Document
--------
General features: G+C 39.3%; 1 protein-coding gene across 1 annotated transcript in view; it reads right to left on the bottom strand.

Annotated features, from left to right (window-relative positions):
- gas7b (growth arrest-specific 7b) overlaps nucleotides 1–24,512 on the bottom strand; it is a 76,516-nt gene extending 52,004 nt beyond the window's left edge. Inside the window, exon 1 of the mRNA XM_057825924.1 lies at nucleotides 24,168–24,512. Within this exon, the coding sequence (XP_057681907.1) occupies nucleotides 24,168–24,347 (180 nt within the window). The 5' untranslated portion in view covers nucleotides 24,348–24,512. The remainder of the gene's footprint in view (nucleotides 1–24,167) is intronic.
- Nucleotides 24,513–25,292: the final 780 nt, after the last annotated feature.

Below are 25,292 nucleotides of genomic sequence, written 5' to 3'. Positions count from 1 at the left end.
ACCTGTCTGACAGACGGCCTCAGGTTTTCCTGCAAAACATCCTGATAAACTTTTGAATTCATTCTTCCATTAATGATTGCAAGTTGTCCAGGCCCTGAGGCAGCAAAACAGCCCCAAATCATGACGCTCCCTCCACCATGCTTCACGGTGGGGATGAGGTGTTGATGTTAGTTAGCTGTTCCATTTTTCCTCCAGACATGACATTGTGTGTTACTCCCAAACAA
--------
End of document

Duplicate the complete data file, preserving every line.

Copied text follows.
General features: G+C 39.3%; 1 protein-coding gene across 1 annotated transcript in view; it reads right to left on the bottom strand.

Annotated features, from left to right (window-relative positions):
- gas7b (growth arrest-specific 7b) overlaps nucleotides 1–24,512 on the bottom strand; it is a 76,516-nt gene extending 52,004 nt beyond the window's left edge. Inside the window, exon 1 of the mRNA XM_057825924.1 lies at nucleotides 24,168–24,512. Within this exon, the coding sequence (XP_057681907.1) occupies nucleotides 24,168–24,347 (180 nt within the window). The 5' untranslated portion in view covers nucleotides 24,348–24,512. The remainder of the gene's footprint in view (nucleotides 1–24,167) is intronic.
- Nucleotides 24,513–25,292: the final 780 nt, after the last annotated feature.

Below are 25,292 nucleotides of genomic sequence, written 5' to 3'. Positions count from 1 at the left end.
ACCTGTCTGACAGACGGCCTCAGGTTTTCCTGCAAAACATCCTGATAAACTTTTGAATTCATTCTTCCATTAATGATTGCAAGTTGTCCAGGCCCTGAGGCAGCAAAACAGCCCCAAATCATGACGCTCCCTCCACCATGCTTCACGGTGGGGATGAGGTGTTGATGTTAGTTAGCTGTTCCATTTTTCCTCCAGACATGACATTGTGTGTTACTCCCAAACAA